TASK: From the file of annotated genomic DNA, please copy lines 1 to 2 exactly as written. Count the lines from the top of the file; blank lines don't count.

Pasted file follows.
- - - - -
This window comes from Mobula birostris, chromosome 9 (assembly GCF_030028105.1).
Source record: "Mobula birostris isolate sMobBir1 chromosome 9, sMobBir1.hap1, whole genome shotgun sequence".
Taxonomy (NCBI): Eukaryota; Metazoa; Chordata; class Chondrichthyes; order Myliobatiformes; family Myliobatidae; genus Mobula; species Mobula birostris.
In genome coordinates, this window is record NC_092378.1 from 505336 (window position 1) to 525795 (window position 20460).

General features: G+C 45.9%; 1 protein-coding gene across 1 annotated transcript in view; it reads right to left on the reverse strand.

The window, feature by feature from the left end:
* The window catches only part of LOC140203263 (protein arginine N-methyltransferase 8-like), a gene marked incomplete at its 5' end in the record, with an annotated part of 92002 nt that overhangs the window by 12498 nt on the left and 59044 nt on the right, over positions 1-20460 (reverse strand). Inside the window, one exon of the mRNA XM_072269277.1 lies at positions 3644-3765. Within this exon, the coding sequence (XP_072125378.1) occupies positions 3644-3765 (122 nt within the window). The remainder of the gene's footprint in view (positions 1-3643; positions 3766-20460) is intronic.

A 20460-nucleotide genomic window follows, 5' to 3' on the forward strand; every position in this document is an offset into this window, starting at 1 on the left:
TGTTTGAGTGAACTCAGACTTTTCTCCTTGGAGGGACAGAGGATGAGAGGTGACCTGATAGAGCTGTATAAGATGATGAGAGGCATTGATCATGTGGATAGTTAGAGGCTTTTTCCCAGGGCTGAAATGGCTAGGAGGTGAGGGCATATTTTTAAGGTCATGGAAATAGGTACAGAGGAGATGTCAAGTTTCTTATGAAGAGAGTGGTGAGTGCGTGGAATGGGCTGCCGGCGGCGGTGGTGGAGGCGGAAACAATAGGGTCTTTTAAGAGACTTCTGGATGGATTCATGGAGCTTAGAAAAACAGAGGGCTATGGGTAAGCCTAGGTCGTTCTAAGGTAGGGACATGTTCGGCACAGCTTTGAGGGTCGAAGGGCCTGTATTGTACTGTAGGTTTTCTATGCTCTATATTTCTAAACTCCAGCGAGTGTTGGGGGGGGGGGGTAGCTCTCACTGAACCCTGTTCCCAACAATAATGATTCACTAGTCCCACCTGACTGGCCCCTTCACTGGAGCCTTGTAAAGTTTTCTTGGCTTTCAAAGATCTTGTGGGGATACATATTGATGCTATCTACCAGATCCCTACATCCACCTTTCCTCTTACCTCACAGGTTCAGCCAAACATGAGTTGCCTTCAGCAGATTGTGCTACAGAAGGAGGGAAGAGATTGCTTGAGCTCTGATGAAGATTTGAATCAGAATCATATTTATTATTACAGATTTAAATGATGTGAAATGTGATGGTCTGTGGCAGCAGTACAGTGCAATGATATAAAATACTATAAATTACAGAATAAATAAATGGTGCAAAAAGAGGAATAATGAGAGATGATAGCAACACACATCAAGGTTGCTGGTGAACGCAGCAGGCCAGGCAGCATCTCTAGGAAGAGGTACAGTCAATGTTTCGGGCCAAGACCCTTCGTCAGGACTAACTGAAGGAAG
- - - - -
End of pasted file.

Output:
This window comes from Mobula birostris, chromosome 9 (assembly GCF_030028105.1).
Source record: "Mobula birostris isolate sMobBir1 chromosome 9, sMobBir1.hap1, whole genome shotgun sequence".